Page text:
The production company and creator behind Sesame Street’s Bert and Ernie said Tuesday, the couple is not gay in refuting a comment by a show writer that suggested the characters are homosexual. Creator Frank Oz released his own statement today.
But now the writer, Mark Saltzman, has backtracked a bit, telling The New York Times that his comments had been misinterpreted. Though he reaffirmed that his relationship with his own boyfriend informed many of his “Sesame Street” scripts, he said he never intended Bert and Ernie to be seen as definitively gay.
“As a writer, you just bring what you know into your work,” he said. “Somehow, in the uproar, that turned into Bert and Ernie being gay. There is a difference.”
Even before Saltzman clarified his remarks, Sesame Street came to the defense of its most famous characters.
“As we have always said, Bert and Ernie are best friends,” Sesame Workshop said in a statement. “They were created to teach preschoolers that people can be good friends with those who are very different from themselves. Even though they are identified as male characters and possess many human traits and characteristics (as most Sesame Street Muppets do), they remain puppets, and do not have a sexual orientation.”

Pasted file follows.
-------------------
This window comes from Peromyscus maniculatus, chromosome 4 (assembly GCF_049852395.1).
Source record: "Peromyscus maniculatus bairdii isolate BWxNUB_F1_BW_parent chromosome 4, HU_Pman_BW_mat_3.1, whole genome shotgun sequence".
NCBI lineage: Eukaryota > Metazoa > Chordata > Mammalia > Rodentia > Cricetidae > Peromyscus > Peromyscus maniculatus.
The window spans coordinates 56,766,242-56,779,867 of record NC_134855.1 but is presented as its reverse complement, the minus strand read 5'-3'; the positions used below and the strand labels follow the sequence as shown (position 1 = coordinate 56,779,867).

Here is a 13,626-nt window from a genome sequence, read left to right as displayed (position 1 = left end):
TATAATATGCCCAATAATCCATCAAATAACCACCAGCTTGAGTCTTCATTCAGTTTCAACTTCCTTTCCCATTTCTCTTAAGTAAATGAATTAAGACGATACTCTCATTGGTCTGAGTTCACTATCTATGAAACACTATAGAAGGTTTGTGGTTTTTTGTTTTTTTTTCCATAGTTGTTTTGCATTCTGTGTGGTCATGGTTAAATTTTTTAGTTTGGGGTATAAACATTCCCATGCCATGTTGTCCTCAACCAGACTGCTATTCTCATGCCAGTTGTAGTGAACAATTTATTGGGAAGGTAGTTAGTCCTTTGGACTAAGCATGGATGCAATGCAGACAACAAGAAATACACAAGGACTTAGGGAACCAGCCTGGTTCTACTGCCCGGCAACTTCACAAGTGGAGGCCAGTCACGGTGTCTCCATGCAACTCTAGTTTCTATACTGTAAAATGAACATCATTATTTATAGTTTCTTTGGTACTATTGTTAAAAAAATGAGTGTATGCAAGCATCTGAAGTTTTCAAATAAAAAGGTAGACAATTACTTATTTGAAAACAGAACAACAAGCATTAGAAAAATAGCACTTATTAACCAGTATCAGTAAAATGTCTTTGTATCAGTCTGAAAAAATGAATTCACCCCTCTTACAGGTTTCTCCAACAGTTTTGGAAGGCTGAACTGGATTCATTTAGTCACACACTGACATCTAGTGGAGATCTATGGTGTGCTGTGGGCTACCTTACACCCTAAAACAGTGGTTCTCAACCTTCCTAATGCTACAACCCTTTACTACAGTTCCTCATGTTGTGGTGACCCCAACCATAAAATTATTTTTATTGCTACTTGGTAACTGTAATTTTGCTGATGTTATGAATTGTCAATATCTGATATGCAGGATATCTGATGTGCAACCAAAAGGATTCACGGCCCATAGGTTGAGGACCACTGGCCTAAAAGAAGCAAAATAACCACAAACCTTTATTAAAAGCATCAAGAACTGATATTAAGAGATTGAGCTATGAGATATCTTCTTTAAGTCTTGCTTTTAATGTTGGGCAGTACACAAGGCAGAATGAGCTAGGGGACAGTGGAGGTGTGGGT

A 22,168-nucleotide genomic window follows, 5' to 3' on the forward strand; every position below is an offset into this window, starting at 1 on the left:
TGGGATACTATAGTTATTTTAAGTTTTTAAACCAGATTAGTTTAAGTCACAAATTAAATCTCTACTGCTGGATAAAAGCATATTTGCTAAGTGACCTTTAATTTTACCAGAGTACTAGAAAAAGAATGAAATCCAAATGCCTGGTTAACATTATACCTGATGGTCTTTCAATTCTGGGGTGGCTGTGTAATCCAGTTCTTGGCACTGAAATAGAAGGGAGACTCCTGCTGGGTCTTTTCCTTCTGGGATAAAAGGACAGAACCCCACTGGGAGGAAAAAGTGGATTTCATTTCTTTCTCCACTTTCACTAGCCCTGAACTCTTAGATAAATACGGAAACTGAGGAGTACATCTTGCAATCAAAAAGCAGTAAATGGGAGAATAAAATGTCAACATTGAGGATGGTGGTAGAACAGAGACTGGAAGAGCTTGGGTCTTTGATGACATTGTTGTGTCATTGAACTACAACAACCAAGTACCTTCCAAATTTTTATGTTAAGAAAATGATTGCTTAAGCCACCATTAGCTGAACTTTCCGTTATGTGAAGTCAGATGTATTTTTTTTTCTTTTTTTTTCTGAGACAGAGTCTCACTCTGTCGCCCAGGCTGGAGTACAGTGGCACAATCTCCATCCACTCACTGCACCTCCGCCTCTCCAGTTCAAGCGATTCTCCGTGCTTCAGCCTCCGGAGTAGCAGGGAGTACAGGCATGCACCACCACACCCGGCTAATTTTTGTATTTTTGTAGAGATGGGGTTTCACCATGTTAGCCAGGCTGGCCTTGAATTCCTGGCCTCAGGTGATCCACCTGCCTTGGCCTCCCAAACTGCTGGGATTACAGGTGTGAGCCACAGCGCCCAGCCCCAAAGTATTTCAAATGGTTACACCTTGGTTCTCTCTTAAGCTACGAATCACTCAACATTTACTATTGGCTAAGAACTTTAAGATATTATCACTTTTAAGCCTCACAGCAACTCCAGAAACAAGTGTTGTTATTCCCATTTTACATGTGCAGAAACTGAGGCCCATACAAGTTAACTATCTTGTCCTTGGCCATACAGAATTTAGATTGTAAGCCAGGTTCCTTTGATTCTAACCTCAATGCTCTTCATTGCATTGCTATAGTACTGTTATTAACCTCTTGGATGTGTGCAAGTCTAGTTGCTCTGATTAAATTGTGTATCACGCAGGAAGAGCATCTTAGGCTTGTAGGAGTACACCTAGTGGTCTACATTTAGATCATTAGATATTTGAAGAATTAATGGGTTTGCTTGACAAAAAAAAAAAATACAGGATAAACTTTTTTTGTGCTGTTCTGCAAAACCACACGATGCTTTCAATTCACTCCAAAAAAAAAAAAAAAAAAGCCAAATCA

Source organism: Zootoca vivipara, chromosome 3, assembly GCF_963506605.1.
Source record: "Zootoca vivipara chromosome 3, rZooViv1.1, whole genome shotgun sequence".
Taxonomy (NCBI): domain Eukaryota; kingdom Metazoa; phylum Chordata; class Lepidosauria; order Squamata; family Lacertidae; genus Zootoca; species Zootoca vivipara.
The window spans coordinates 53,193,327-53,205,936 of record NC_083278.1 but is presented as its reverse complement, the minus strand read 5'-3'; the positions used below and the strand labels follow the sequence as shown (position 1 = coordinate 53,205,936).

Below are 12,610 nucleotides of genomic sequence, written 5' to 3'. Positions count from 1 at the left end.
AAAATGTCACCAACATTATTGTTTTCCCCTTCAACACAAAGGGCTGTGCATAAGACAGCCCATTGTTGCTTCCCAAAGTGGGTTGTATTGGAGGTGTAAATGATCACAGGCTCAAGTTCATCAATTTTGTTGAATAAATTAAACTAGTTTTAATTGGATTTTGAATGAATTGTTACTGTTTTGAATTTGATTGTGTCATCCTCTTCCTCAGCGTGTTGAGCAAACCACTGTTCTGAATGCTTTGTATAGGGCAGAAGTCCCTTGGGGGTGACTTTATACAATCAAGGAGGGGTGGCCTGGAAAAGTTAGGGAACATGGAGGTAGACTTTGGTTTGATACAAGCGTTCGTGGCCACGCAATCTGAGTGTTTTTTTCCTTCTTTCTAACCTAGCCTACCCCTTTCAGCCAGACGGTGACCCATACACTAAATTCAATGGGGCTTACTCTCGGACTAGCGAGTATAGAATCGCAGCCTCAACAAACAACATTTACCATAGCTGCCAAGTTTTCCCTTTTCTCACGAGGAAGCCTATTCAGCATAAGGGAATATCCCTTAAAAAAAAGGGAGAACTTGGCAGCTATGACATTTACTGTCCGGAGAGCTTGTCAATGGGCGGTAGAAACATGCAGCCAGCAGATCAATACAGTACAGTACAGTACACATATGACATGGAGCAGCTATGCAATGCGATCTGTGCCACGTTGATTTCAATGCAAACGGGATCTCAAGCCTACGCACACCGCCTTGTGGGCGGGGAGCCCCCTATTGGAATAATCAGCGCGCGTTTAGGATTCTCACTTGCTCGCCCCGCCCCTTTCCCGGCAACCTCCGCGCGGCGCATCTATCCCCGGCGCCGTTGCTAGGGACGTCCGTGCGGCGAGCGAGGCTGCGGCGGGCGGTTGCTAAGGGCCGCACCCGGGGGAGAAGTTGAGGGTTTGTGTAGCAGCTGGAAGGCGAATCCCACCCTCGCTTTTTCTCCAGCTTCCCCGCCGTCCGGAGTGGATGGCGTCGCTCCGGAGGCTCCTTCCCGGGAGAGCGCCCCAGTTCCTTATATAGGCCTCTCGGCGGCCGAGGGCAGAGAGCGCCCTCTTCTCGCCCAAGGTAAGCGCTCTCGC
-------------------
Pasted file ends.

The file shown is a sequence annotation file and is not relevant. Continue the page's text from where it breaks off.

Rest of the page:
The confusion began when Sesame Street writer Saltzman – who is homosexual — said he viewed Bert and Ernie as gay when he wrote scripts.
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“I remember one time that a column from The San Francisco Chronicle, a preschooler in the city turned to mom and asked ‘are Bert & Ernie lovers?,’” Saltzman told a gay new website. “And that, coming from a preschooler was fun. And that got passed around, and everyone had their chuckle and went back to it. And I always felt that without a huge agenda, when I was writing Bert & Ernie, they were. I didn’t have any other way to contextualize them.”
But Frank Oz, the famous puppeteer who helped create the duo and voiced Bert, said the duo are not gay.
Saltzman hopes “Sesame Street” will eventually feature LGBTQ characters in its increasingly diverse mix, he says they should be portrayed by human actors as opposed to puppets. As for Bert and Ernie, he sees them simply as “two guys who love each other. That’s who they are.”